“When Apple Computer Inc. Chief Executive Steve Jobs lured little-known Timothy D. Cook to the company in early 1998, Mr. Cook was charged with straightening out the messy operations of a fallen Silicon Valley icon,” Nick Wingfield reports for The Wall Street Journal.
Wingfield reports, “Now, more than eight years later, Apple is resurgent and Mr. Cook is the company’s chief operating officer and its second in command. But he is still little known to the public — a stark contrast to Mr. Jobs, an executive so familiar that he’s lampooned on ‘Saturday Night Live.’ While Mr. Jobs is widely credited with restoring pizzazz to Apple’s product line, Mr. Cook is the low-key operator making sure the company runs smoothly behind the scenes.”
“‘He’s the story behind the story,’ says Mike Homer, a former Apple executive and Silicon Valley veteran,” Wingfield reports. “When Mr. Jobs was recovering two years ago from surgery for pancreatic cancer, he placed the company’s day-to-day operations in Mr. Cook’s hands. Apple and people who know Mr. Jobs say the CEO is currently in good health and intends to remain at the company’s helm for the foreseeable future.”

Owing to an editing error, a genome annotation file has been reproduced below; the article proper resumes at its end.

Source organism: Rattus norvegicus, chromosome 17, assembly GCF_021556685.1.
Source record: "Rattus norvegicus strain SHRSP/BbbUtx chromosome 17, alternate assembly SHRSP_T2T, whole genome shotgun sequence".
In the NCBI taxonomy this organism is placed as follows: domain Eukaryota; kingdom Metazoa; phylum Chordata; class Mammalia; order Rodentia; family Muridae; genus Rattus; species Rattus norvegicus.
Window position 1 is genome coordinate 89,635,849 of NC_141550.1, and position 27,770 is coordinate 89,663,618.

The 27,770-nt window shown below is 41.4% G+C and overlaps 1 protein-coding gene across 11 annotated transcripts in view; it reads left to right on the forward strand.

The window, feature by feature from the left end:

Wingfield reports, “Mr. Cook’s low public profile notwithstanding, his contributions at Apple have earned him enough notice within technology circles that he is routinely solicited for CEO jobs, though the 45-year-old has voiced no near-term plans to leave Apple, say people who know him. He isn’t believed to have had a role in the backdating of stock-option grants at the company, in which Apple granted options to employees on 15 dates between 1997 and 2002 at favorable exercise prices before the approval dates of the grants.”
Read the full article, an interesting profile of Apple’s COO, here.
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